THE Bureau of Immigration (BI) at the Ninoy Aquino International Airport (NAIA) had been pretty busy these past two weeks when a surge in passenger volume is expected in view of the Lenten break.
Commendably enough, the BI personnel assigned at the premier airports particularly under the rein of BI-Ports Operation Division (POD) chief Grifton Medina and with the aid of BI-Travel Control Enforcement Unit (TCEU) Chief Erwin Ortañez and TCEU Head Supervisor Glenn Ford Comia did not fail in thwarting those who attempted to employ old and new schemes to leave the country via illegal means or to engage in illegal activities once abroad.
Among the new schemes, and which easily qualifies as the worst, is the ‘womb-for-rent’ scheme.
Two Filipinas -- aged 28 and 32 -- were barred from leaving and admitted having agreed out of poverty to be recruited into becoming surrogate mothers in China, in exchange for P300,000. A surrogate mother is a woman who agrees to become pregnant and give birth to a child for another person and a surrogacy arrangement is usually sought when pregnancy is medically impossible or when pregnancy risks are too dangerous for the intended mother.
Medina said the women were intercepted after seeing that the arrangement exploits women whose wombs are treated as commodities to meet the reproductive needs of rich people who are unable to bear a child, adding that last year, 32 women were held in Cambodia for being surrogate mothers in an illegal surrogacy ring supplying services for Chinese clients.
Obviously, the country is also being targeted to become another hub for this womb-for-rent scheme.
And then there was this human trafficking case of a Macau-bound Filipina who was also intercepted when she tried to leave using the 11-year-old daughter of her recruiter, armed with a travel clearance from the Department of Social Welfare and Development (DSWD), citing her as the guardian. The said woman was attempting to depart as a tourist under the sponsorship of a certain Filipina who is a Household Service Worker (HSW) in Macau, pretended to be the guardian of the child and alleged she they were bound for Macau to visit her sponsor.
Then, there is the case of two would-be victims of a sex ring who were likewise barred from leaving at the NAIA and were on their way to Bangkok to enegage in performing sexual acts in exchange for money. The two admitted having agreed to meet up an Omani who wanted to sleep with them together.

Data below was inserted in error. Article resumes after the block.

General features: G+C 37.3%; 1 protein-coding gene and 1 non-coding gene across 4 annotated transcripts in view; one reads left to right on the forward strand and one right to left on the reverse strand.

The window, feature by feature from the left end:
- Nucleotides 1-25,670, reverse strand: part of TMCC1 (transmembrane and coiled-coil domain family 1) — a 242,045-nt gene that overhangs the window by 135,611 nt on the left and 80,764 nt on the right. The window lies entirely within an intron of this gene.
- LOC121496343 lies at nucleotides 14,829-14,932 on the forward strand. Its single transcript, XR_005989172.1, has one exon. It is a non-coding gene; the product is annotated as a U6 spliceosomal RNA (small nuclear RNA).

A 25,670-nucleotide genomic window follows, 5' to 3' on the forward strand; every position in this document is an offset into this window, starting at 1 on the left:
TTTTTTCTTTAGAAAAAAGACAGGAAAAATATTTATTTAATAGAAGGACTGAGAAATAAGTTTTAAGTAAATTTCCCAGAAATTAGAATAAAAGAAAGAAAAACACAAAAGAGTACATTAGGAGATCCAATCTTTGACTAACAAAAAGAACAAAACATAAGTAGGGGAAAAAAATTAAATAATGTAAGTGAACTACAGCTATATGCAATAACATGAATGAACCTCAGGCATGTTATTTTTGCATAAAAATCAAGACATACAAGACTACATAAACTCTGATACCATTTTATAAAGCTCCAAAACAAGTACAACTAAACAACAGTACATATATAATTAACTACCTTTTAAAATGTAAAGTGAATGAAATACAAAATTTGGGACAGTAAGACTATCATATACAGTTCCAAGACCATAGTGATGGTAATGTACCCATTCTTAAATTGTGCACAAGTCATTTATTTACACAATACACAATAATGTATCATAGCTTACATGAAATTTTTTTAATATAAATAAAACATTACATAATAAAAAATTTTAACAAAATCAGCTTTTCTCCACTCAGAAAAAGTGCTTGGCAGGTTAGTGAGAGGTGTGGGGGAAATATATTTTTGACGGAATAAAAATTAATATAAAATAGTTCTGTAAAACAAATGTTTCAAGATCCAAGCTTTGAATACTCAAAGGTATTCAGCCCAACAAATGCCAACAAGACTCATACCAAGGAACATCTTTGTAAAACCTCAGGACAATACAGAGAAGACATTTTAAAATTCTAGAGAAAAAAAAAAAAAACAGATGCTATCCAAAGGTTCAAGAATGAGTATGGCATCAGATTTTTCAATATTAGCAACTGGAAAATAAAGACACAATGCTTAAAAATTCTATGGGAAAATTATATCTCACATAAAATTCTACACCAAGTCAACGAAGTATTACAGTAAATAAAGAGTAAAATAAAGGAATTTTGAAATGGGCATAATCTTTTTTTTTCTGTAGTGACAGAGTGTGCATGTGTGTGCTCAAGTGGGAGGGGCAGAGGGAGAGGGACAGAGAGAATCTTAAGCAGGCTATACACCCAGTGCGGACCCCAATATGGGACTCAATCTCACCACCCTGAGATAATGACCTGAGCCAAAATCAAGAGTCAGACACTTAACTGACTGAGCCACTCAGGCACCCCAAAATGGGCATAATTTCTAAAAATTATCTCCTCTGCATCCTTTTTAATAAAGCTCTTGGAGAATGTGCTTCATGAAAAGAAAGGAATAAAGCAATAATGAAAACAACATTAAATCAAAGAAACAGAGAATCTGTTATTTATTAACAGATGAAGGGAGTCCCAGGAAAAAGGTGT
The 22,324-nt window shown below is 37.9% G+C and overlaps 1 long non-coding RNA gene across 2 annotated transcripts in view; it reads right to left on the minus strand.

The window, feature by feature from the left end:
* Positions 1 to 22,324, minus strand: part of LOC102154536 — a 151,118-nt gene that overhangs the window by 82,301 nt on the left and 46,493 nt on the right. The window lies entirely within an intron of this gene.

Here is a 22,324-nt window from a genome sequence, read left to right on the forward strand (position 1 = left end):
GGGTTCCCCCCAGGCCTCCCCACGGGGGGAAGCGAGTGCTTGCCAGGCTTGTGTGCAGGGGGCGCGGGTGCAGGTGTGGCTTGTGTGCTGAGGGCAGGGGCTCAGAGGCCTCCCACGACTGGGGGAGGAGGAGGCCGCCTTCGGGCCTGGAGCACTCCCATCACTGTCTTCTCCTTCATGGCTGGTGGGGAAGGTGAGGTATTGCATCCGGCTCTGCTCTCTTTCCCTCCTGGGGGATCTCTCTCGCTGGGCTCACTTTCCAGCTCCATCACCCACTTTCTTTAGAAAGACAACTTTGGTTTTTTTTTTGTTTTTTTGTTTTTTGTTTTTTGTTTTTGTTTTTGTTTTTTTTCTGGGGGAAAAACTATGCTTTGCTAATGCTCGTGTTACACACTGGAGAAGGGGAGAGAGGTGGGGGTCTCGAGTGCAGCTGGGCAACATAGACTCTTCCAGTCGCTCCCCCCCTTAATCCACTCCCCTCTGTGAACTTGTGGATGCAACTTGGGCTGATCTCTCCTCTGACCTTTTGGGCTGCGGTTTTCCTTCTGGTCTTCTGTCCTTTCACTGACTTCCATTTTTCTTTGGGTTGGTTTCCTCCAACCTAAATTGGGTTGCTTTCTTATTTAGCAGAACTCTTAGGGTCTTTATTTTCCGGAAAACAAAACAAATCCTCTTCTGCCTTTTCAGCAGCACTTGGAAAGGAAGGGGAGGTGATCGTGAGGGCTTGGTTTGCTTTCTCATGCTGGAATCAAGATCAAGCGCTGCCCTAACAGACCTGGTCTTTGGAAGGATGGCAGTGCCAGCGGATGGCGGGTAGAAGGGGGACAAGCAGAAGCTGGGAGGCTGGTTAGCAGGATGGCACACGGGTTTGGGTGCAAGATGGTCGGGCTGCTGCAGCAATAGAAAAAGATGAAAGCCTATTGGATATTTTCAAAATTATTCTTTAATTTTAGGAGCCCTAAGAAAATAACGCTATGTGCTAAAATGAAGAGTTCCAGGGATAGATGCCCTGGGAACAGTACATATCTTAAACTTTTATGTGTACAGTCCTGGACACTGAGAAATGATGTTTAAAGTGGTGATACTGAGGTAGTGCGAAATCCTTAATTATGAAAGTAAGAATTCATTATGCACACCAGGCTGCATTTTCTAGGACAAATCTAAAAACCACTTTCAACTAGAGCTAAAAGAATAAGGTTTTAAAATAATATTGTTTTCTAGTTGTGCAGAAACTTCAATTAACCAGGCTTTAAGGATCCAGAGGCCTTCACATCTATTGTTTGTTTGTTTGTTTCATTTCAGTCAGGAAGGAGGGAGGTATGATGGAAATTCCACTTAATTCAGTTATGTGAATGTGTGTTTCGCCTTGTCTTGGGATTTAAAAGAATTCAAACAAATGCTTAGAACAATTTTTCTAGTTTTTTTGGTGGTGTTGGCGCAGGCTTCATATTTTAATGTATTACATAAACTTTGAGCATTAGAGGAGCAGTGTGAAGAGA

According to Medina, one of the victims said she was promised P5,000 a day if she and her companion would stay and engage in sexual relations with the said Omani for eight straight days.
Also within the past two weeks, 30 undocumented overseas contract workers disguised as tourists bound for the Middle East were intercepted by BI-NAIA immigration officers.
Consisting of 18 women and 12 men, all of them initially claimed they were going to visit a friend or relative in Dubai for a vacation and presented as proof their tourist visas and return tickets, but inconsistencies in their statements prompted the immigration officers to doubt their purpose, so they were referred to the TCEU for secondary inspection, where they admitted that they were going to work abroad and that their travel documents were only given to them that day by their handler who met them outside the airport.
Unknown to them, they were actually rescued from the risk of being abused and exploited abroad, which they are prone to suffer due to their status as undocumented workers.
Apparently, those employing these illegal schemes and their willing victims think that they can easily slip out since the airport is abuzz with activities this season. Now they know they’re wrong.
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Jokjok (from Carlito Amgeles of San Pedro, Laguna) -- Sa isang date ng bagong mag-boyfriend, nakita ng lalake na may tinga yung babae…Boy: Hulaan ko, malunggay ‘yung ulam mo nung tanghalian noh? Girl: Hahaha, sorry, pero mali ka. Kagabi pa ‘yung ulam kong tinolang may malunggay. Piniritong manok na ang inulam ko kanina...
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